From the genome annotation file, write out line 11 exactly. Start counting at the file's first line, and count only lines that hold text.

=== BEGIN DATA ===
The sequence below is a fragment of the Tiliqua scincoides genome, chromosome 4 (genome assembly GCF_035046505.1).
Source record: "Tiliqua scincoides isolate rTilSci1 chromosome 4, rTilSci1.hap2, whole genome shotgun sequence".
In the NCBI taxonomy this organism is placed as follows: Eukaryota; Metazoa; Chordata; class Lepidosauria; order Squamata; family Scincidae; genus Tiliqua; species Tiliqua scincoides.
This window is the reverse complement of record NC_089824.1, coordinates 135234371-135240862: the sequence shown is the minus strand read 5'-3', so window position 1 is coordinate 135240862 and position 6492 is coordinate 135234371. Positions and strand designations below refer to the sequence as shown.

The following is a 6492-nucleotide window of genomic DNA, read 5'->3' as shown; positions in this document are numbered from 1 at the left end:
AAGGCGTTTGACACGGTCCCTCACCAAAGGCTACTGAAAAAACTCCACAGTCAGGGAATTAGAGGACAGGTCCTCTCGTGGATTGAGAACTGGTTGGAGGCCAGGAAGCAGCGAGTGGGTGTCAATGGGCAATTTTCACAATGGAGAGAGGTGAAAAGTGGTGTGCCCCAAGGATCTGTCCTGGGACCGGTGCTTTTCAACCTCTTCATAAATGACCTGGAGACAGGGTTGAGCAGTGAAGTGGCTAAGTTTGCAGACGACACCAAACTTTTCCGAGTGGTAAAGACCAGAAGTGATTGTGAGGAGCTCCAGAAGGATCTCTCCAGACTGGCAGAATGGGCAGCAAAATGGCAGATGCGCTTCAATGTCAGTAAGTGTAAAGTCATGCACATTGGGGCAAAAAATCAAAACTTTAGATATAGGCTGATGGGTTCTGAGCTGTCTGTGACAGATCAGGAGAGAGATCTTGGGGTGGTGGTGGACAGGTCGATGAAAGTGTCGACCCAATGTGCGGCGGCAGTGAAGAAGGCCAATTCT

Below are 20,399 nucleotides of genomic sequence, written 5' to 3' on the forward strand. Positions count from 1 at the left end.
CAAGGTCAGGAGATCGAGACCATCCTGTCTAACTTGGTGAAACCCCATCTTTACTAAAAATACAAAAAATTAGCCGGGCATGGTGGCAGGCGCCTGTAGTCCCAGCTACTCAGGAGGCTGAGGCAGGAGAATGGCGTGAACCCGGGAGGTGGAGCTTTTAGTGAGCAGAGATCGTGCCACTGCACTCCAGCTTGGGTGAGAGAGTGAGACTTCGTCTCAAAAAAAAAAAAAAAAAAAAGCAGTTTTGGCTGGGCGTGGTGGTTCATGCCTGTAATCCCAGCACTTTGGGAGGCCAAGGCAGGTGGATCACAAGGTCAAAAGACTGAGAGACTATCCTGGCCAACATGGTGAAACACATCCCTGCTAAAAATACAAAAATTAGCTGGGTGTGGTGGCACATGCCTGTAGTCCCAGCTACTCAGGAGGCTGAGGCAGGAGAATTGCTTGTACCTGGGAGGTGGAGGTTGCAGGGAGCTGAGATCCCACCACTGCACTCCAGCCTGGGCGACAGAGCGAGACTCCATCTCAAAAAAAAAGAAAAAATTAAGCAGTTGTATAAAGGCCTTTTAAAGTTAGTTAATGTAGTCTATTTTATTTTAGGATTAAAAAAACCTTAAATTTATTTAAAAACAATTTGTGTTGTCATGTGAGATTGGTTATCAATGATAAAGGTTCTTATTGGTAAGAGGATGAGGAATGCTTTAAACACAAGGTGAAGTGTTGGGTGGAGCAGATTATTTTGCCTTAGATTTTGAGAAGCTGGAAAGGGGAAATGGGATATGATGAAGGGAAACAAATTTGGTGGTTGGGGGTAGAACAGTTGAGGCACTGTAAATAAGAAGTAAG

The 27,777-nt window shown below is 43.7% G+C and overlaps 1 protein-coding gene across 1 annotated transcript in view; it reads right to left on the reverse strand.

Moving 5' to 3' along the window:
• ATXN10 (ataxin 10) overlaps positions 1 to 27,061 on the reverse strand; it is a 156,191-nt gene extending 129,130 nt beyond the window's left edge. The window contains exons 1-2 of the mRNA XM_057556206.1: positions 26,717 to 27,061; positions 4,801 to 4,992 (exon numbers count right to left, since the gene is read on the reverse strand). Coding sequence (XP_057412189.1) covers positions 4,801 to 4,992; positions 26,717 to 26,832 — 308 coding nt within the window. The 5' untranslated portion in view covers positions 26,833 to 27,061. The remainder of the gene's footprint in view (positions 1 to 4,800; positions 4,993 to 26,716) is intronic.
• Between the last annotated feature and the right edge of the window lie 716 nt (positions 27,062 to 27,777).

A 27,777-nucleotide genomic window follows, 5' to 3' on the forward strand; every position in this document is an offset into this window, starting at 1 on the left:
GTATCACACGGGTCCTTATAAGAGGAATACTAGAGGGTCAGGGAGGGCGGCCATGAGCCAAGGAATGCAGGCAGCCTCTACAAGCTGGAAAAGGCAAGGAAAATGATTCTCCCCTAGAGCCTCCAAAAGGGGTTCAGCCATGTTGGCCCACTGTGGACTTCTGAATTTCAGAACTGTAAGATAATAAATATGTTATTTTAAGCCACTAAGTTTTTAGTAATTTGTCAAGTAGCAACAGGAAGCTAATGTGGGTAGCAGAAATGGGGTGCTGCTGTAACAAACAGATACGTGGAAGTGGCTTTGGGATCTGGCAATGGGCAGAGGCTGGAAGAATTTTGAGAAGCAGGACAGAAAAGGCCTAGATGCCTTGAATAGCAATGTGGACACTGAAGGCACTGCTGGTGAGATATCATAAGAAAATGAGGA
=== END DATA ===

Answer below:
• ATXN10 (ataxin 10) overlaps positions 1 to 27,061 on the reverse strand; it is a 156,191-nt gene extending 129,130 nt beyond the window's left edge. The window contains exons 1-2 of the mRNA XM_057556206.1: positions 26,717 to 27,061; positions 4,801 to 4,992 (exon numbers count right to left, since the gene is read on the reverse strand). Coding sequence (XP_057412189.1) covers positions 4,801 to 4,992; positions 26,717 to 26,832 — 308 coding nt within the window. The 5' untranslated portion in view covers positions 26,833 to 27,061. The remainder of the gene's footprint in view (positions 1 to 4,800; positions 4,993 to 26,716) is intronic.